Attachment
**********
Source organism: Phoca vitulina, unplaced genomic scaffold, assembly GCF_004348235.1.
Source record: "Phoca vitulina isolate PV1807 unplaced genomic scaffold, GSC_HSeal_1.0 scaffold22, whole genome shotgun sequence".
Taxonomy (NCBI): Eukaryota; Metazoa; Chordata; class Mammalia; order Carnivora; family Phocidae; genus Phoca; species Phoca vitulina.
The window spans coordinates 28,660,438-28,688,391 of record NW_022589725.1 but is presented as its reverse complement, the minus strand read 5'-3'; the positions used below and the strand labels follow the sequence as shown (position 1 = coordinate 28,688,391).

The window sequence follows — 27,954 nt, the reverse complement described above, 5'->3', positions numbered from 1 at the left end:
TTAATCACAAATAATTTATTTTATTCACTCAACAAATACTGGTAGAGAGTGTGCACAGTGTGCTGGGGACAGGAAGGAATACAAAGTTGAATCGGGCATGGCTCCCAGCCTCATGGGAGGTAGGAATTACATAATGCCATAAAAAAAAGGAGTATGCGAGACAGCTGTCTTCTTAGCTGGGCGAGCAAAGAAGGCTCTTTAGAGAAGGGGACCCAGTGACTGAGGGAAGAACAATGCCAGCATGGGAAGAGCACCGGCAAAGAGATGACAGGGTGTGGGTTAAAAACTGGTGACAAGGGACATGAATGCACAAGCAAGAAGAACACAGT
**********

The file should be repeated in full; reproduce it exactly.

Source organism: Phoca vitulina, unplaced genomic scaffold, assembly GCF_004348235.1.
Source record: "Phoca vitulina isolate PV1807 unplaced genomic scaffold, GSC_HSeal_1.0 scaffold22, whole genome shotgun sequence".
Taxonomy (NCBI): Eukaryota; Metazoa; Chordata; class Mammalia; order Carnivora; family Phocidae; genus Phoca; species Phoca vitulina.
The window spans coordinates 28,660,438-28,688,391 of record NW_022589725.1 but is presented as its reverse complement, the minus strand read 5'-3'; the positions used below and the strand labels follow the sequence as shown (position 1 = coordinate 28,688,391).

The window sequence follows — 27,954 nt, the reverse complement described above, 5'->3', positions numbered from 1 at the left end:
TTAATCACAAATAATTTATTTTATTCACTCAACAAATACTGGTAGAGAGTGTGCACAGTGTGCTGGGGACAGGAAGGAATACAAAGTTGAATCGGGCATGGCTCCCAGCCTCATGGGAGGTAGGAATTACATAATGCCATAAAAAAAAGGAGTATGCGAGACAGCTGTCTTCTTAGCTGGGCGAGCAAAGAAGGCTCTTTAGAGAAGGGGACCCAGTGACTGAGGGAAGAACAATGCCAGCATGGGAAGAGCACCGGCAAAGAGATGACAGGGTGTGGGTTAAAAACTGGTGACAAGGGACATGAATGCACAAGCAAGAAGAACACAGT